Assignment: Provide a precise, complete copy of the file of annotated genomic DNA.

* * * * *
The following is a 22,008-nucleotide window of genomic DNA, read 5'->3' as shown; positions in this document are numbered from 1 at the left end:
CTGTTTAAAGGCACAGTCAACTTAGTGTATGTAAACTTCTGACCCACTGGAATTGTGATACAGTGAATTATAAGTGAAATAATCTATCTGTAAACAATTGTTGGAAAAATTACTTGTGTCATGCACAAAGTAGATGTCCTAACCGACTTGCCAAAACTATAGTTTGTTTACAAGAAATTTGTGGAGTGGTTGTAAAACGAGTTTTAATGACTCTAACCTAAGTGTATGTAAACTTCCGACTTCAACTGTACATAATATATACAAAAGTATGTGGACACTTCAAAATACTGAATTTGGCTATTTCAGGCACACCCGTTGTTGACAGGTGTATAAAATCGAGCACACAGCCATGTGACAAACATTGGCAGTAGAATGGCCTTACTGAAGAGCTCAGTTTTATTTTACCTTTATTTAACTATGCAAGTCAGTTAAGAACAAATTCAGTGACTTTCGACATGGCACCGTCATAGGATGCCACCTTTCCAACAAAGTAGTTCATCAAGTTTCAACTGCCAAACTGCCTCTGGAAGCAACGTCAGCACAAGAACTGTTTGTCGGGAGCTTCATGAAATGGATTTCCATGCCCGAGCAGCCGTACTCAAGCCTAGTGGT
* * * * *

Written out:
The following is a 22,008-nucleotide window of genomic DNA, read 5'->3' as shown; positions in this document are numbered from 1 at the left end:
CTGTTTAAAGGCACAGTCAACTTAGTGTATGTAAACTTCTGACCCACTGGAATTGTGATACAGTGAATTATAAGTGAAATAATCTATCTGTAAACAATTGTTGGAAAAATTACTTGTGTCATGCACAAAGTAGATGTCCTAACCGACTTGCCAAAACTATAGTTTGTTTACAAGAAATTTGTGGAGTGGTTGTAAAACGAGTTTTAATGACTCTAACCTAAGTGTATGTAAACTTCCGACTTCAACTGTACATAATATATACAAAAGTATGTGGACACTTCAAAATACTGAATTTGGCTATTTCAGGCACACCCGTTGTTGACAGGTGTATAAAATCGAGCACACAGCCATGTGACAAACATTGGCAGTAGAATGGCCTTACTGAAGAGCTCAGTTTTATTTTACCTTTATTTAACTATGCAAGTCAGTTAAGAACAAATTCAGTGACTTTCGACATGGCACCGTCATAGGATGCCACCTTTCCAACAAAGTAGTTCATCAAGTTTCAACTGCCAAACTGCCTCTGGAAGCAACGTCAGCACAAGAACTGTTTGTCGGGAGCTTCATGAAATGGATTTCCATGCCCGAGCAGCCGTACTCAAGCCTAGTGGT